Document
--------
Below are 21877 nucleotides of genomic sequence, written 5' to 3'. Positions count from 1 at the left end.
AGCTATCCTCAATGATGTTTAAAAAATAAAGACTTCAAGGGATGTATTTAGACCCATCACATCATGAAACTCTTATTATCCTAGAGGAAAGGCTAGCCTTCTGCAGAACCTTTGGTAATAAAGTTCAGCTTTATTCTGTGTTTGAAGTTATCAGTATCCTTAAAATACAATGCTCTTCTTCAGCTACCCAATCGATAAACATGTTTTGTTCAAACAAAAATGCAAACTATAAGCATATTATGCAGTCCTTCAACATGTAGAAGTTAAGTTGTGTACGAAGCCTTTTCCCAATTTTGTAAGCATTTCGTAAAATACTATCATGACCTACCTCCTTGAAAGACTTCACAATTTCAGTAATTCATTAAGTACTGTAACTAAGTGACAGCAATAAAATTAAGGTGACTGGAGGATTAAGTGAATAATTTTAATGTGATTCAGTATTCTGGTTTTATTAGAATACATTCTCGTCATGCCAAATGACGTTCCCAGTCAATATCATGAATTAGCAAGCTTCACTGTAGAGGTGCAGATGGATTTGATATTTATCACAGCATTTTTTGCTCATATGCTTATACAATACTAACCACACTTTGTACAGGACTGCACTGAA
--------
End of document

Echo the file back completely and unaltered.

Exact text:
Below are 21877 nucleotides of genomic sequence, written 5' to 3'. Positions count from 1 at the left end.
AGCTATCCTCAATGATGTTTAAAAAATAAAGACTTCAAGGGATGTATTTAGACCCATCACATCATGAAACTCTTATTATCCTAGAGGAAAGGCTAGCCTTCTGCAGAACCTTTGGTAATAAAGTTCAGCTTTATTCTGTGTTTGAAGTTATCAGTATCCTTAAAATACAATGCTCTTCTTCAGCTACCCAATCGATAAACATGTTTTGTTCAAACAAAAATGCAAACTATAAGCATATTATGCAGTCCTTCAACATGTAGAAGTTAAGTTGTGTACGAAGCCTTTTCCCAATTTTGTAAGCATTTCGTAAAATACTATCATGACCTACCTCCTTGAAAGACTTCACAATTTCAGTAATTCATTAAGTACTGTAACTAAGTGACAGCAATAAAATTAAGGTGACTGGAGGATTAAGTGAATAATTTTAATGTGATTCAGTATTCTGGTTTTATTAGAATACATTCTCGTCATGCCAAATGACGTTCCCAGTCAATATCATGAATTAGCAAGCTTCACTGTAGAGGTGCAGATGGATTTGATATTTATCACAGCATTTTTTGCTCATATGCTTATACAATACTAACCACACTTTGTACAGGACTGCACTGAA